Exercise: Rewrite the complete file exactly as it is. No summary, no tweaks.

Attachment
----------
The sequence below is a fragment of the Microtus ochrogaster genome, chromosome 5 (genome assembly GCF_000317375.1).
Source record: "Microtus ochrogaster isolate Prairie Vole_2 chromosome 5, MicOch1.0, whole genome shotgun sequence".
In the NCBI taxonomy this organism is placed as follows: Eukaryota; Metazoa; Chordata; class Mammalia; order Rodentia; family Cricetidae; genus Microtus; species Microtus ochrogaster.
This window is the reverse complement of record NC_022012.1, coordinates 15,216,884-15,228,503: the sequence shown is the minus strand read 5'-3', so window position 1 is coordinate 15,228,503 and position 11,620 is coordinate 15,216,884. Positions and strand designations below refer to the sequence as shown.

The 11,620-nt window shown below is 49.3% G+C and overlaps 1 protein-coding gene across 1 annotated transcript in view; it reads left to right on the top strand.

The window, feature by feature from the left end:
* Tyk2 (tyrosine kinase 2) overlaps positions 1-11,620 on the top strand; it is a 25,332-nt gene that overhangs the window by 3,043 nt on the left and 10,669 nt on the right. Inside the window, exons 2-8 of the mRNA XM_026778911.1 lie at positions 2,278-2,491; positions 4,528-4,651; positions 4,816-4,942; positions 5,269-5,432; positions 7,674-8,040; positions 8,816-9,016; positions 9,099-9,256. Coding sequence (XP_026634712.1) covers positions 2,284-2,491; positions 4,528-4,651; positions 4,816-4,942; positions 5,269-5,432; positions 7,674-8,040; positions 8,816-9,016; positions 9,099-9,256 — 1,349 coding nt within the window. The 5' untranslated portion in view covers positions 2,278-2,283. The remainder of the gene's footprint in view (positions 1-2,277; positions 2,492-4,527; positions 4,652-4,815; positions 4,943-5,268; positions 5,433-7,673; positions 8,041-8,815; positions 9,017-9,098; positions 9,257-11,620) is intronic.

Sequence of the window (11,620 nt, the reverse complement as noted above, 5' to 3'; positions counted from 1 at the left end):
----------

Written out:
The sequence below is a fragment of the Microtus ochrogaster genome, chromosome 5 (genome assembly GCF_000317375.1).
Source record: "Microtus ochrogaster isolate Prairie Vole_2 chromosome 5, MicOch1.0, whole genome shotgun sequence".
In the NCBI taxonomy this organism is placed as follows: Eukaryota; Metazoa; Chordata; class Mammalia; order Rodentia; family Cricetidae; genus Microtus; species Microtus ochrogaster.
This window is the reverse complement of record NC_022012.1, coordinates 15,216,884-15,228,503: the sequence shown is the minus strand read 5'-3', so window position 1 is coordinate 15,228,503 and position 11,620 is coordinate 15,216,884. Positions and strand designations below refer to the sequence as shown.

The 11,620-nt window shown below is 49.3% G+C and overlaps 1 protein-coding gene across 1 annotated transcript in view; it reads left to right on the top strand.

The window, feature by feature from the left end:
* Tyk2 (tyrosine kinase 2) overlaps positions 1-11,620 on the top strand; it is a 25,332-nt gene that overhangs the window by 3,043 nt on the left and 10,669 nt on the right. Inside the window, exons 2-8 of the mRNA XM_026778911.1 lie at positions 2,278-2,491; positions 4,528-4,651; positions 4,816-4,942; positions 5,269-5,432; positions 7,674-8,040; positions 8,816-9,016; positions 9,099-9,256. Coding sequence (XP_026634712.1) covers positions 2,284-2,491; positions 4,528-4,651; positions 4,816-4,942; positions 5,269-5,432; positions 7,674-8,040; positions 8,816-9,016; positions 9,099-9,256 — 1,349 coding nt within the window. The 5' untranslated portion in view covers positions 2,278-2,283. The remainder of the gene's footprint in view (positions 1-2,277; positions 2,492-4,527; positions 4,652-4,815; positions 4,943-5,268; positions 5,433-7,673; positions 8,041-8,815; positions 9,017-9,098; positions 9,257-11,620) is intronic.

Sequence of the window (11,620 nt, the reverse complement as noted above, 5' to 3'; positions counted from 1 at the left end):